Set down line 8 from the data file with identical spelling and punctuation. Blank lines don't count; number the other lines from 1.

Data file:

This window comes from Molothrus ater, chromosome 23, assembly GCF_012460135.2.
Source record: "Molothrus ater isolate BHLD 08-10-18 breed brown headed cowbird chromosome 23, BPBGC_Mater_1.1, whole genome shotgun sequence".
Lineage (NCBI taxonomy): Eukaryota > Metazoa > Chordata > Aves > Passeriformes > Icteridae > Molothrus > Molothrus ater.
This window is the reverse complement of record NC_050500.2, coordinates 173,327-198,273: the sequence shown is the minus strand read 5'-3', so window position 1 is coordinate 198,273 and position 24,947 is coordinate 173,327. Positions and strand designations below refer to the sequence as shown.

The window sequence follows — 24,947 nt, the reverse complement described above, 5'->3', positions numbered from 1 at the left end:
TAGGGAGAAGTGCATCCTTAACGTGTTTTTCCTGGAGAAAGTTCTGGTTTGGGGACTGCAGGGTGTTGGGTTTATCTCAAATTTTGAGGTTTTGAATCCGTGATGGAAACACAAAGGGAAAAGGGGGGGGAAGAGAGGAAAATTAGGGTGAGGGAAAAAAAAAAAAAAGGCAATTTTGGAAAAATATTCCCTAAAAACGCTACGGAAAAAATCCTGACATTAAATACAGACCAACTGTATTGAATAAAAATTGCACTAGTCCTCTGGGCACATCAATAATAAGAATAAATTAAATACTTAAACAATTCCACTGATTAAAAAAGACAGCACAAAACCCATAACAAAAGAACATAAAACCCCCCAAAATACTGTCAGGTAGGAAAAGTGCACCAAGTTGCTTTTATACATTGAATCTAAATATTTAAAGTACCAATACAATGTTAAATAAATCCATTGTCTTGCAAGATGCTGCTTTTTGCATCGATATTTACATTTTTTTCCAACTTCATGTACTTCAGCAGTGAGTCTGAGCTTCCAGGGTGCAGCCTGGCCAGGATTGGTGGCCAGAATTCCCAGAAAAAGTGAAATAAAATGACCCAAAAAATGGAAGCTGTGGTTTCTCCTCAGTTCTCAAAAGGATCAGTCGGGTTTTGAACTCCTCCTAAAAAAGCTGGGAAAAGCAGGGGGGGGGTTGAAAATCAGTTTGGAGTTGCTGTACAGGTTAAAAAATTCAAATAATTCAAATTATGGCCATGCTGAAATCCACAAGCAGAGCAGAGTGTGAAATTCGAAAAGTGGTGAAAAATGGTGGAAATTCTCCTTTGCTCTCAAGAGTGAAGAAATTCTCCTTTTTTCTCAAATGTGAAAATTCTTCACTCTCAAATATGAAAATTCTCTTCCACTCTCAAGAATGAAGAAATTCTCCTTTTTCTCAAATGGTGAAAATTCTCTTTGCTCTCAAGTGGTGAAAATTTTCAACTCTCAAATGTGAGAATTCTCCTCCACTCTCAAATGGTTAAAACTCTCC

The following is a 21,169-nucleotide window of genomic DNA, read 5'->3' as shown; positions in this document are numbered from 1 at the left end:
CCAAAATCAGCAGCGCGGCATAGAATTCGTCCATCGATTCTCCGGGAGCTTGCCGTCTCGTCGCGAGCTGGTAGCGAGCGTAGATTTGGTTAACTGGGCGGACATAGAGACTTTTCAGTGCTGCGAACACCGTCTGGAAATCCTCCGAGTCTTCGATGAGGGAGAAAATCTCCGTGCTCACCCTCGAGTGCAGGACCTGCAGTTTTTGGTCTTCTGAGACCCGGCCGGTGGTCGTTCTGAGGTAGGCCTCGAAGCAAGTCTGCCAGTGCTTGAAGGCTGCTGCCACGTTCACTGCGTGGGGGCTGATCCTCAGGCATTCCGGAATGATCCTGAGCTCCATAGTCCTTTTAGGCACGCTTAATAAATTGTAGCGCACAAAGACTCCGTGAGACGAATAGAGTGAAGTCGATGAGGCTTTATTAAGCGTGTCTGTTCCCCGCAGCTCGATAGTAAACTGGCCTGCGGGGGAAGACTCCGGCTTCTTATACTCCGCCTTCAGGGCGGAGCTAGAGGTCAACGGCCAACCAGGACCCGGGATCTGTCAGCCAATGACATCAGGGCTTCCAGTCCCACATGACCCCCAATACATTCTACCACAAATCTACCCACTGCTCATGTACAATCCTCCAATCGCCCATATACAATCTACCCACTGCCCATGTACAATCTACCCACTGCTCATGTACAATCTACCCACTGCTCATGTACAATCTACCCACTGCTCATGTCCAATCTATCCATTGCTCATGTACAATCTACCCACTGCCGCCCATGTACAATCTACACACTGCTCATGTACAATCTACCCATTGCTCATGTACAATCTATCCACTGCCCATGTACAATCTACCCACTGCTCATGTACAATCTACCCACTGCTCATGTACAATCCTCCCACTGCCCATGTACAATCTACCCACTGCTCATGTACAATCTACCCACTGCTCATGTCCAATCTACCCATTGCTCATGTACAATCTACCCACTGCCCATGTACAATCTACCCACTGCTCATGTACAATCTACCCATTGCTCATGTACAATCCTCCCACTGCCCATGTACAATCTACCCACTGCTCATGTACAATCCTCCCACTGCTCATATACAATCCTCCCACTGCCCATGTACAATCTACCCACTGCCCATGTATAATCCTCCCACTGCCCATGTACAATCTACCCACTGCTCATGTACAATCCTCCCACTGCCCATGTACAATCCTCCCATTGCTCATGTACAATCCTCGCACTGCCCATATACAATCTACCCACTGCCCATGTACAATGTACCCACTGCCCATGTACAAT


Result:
CCAAAATCAGCAGCGCGGCATAGAATTCGTCCATCGATTCTCCGGGAGCTTGCCGTCTCGTCGCGAGCTGGTAGCGAGCGTAGATTTGGTTAACTGGGCGGACATAGAGACTTTTCAGTGCTGCGAACACCGTCTGGAAATCCTCCGAGTCTTCGATGAGGGAGAAAATCTCCGTGCTCACCCTCGAGTGCAGGACCTGCAGTTTTTGGTCTTCTGAGACCCGGCCGGTGGTCGTTCTGAGGTAGGCCTCGAAGCAAGTCTGCCAGTGCTTGAAGGCTGCTGCCACGTTCACTGCGTGGGGGCTGATCCTCAGGCATTCCGGAATGATCCTGAGCTCCATAGTCCTTTTAGGCACGCTTAATAAATTGTAGCGCACAAAGACTCCGTGAGACGAATAGAGTGAAGTCGATGAGGCTTTATTAAGCGTGTCTGTTCCCCGCAGCTCGATAGTAAACTGGCCTGCGGGGGAAGACTCCGGCTTCTTATACTCCGCCTTCAGGGCGGAGCTAGAGGTCAACGGCCAACCAGGACCCGGGATCTGTCAGCCAATGACATCAGGGCTTCCAGTCCCACATGACCCCCAATACATTCTACCACAAATCTACCCACTGCTCATGTACAATCCTCCAATCGCCCATATACAATCTACCCACTGCCCATGTACAATCTACCCACTGCTCATGTACAATCTACCCACTGCTCATGTACAATCTACCCACTGCTCATGTCCAATCTATCCATTGCTCATGTACAATCTACCCACTGCCGCCCATGTACAATCTACACACTGCTCATGTACAATCTACCCATTGCTCATGTACAATCTATCCACTGCCCATGTACAATCTACCCACTGCTCATGTACAATCTACCCACTGCTCATGTACAATCCTCCCACTGCCCATGTACAATCTACCCACTGCTCATGTACAATCTACCCACTGCTCATGTCCAATCTACCCATTGCTCATGTACAATCTACCCACTGCCCATGTACAATCTACCCACTGCTCATGTACAATCTACCCATTGCTCATGTACAATCCTCCCACTGCCCATGTACAATCTACCCACTGCTCATGTACAATCCTCCCACTGCTCATATACAATCCTCCCACTGCCCATGTACAATCTACCCACTGCCCATGTATAATCCTCCCACTGCCCATGTACAATCTACCCACTGCTCATGTACAATCCTCCCACTGCCCATGTACAATCCTCCCATTGCTCATGTACAATCCTCGCACTGCCCATATACAATCTACCCACTGCCCATGTACAATGTACCCACTGCCCATGTACAAT